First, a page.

The latest in royalties, music tech & blockchain — December 22 2016 Edition

Published by Daniel Dewar

Tags: music technology blockchain

Blockchain’s Key Economic Impact: Verifying Transactions and Operating a Network
When a distributed ledger is tied to a native cryptographic token, marketplaces can function without the need of intermediaries, lowering networking costs. Bitcoin for the first time in history demonstrated value could be transferred reliably between untrusting parties without the need of an intermediary. Read more

OMG, Ethereum Is So Hard Forked
Basically we think any consternation about recent (intentional and unintentional) forks or their effects is misplaced. In our view, the events of last week represent natural growing pains. The swift and effective way they were handled is further proof that our toddler-age platform is growing up into something special. Read more

The major advancements in Deep Learning in 2016
The ability to naturally communicate with machines has been also one of the dream goals and several approaches have been presented by giants like Google and Facebook. In this context, 2016 was all about innovation in Natural Language Processing (NLP) problems which are crucial to reach this goal. Read more

Why Blockchain Won’t Save the Music Industry (at Least Not Yet)
The challenge with using the blockchain for music isn’t a technological one. It’s a set of interlocking business problems that have been around since the beginning of music licensing. Music remains one of the most complicated copyright environments. Read more

How Streaming Is Changing Music (Again)
While music is still an industry associated with superstars, a greater variety of artists are producing best-sellers over time. Looking at the data, the sales going to the top 100 albums has dropped by about 20% over the past 20 years — nontrivial gains for other artists. Read more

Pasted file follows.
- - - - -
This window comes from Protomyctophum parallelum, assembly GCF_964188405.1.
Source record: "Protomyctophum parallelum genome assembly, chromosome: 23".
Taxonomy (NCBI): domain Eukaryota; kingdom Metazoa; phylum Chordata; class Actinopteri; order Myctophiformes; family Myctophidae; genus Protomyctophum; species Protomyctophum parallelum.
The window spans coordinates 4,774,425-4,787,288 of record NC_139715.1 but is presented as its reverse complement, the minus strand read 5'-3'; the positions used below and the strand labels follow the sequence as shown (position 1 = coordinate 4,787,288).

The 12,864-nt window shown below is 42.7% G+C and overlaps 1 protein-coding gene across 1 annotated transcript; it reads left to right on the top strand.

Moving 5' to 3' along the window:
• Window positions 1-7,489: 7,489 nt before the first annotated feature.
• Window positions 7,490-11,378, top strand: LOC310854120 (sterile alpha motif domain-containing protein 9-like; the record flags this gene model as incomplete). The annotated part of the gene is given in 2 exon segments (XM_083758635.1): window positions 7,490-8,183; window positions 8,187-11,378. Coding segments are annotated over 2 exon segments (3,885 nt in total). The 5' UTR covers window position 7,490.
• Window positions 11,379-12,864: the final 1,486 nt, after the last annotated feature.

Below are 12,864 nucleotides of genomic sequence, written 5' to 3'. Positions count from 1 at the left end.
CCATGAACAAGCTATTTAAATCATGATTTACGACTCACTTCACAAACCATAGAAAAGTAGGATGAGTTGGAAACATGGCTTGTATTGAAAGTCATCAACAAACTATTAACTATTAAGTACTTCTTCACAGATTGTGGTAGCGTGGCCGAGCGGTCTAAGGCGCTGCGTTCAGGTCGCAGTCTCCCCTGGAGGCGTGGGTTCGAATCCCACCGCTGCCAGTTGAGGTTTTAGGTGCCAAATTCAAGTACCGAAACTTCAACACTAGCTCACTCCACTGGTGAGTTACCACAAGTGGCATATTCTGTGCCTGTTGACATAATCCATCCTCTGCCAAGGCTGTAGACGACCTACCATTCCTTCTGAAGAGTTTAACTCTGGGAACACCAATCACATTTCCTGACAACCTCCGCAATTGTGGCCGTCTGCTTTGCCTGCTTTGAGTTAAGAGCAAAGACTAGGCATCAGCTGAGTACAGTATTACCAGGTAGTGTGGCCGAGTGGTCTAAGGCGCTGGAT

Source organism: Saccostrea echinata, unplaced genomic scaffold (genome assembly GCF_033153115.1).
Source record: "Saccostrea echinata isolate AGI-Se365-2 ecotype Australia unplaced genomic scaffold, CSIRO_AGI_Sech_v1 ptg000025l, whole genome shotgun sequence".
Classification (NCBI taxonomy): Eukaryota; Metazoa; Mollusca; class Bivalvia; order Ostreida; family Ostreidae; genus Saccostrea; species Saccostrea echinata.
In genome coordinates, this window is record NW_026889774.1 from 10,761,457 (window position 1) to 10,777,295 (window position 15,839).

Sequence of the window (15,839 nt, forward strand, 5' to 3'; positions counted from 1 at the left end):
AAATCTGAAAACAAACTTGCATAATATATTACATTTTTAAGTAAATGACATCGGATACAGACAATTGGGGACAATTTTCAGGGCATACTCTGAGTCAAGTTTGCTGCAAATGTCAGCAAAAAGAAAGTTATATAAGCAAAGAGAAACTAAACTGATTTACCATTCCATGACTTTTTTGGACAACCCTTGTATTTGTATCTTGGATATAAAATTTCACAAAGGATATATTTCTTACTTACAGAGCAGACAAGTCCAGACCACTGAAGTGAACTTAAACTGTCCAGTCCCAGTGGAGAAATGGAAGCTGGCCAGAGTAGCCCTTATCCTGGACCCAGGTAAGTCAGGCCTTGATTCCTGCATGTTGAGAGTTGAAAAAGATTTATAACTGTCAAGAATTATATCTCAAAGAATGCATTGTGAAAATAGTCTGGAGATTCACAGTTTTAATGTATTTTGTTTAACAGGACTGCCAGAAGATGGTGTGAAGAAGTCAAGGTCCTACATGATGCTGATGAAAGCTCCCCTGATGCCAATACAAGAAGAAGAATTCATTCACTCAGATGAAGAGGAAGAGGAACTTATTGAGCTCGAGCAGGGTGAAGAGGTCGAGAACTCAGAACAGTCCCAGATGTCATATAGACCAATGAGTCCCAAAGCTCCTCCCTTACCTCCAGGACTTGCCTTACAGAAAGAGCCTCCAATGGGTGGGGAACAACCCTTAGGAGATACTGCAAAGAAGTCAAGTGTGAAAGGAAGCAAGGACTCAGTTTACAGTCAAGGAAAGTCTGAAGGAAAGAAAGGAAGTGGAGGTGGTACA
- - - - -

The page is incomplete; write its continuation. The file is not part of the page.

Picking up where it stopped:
Music Community Letter to President-Elect Trump on Even of Meeting with Tech Leaders
As partners, many in the technology and corporate community should be commended for doing their part to help value creators and their content. Some have developed systems to promote a healthy market for music and deter theft. However, much more needs to be done. Search engines, user upload content platforms, hosting companies, and domain name registrars and registries should follow others’ example to effectively stop theft and assure fair payment. Read more

APRA AMCOS Reports Record Revenues
Australasian collecting society APRA AMCOS reported record revenue of a third of a billion Australian dollars for its financial year 2015-2016, thanks in no small part to a gain of more than A$20 million ($15 million) in digital revenue. APRA AMCOS CEO Brett Cottle said the organizations enjoyed “an exceptional year”as overall revenue grew 11% year-on-year to A$333 million ($254 million), and net distributable revenue rose 8.73% to A$285.5 million ($218 million). Read more

How to spot a half-baked blockchain
In order to serve as a viable basis for peer-to-peer database sharing, a blockchain has to protect its participants against all six types of database failure – forgery, censorship, reversal, illegitimate transactions, inconsistency and downtime. While many products in the market fulfill these requirements, quite a few of them come up short. I call these blockchains “half-baked” because they may address some of these risks, but not all. In some respects at least, the database’s users remain dependent on the good behavior of a single participant, which is precisely the scenario we want to avoid. Read more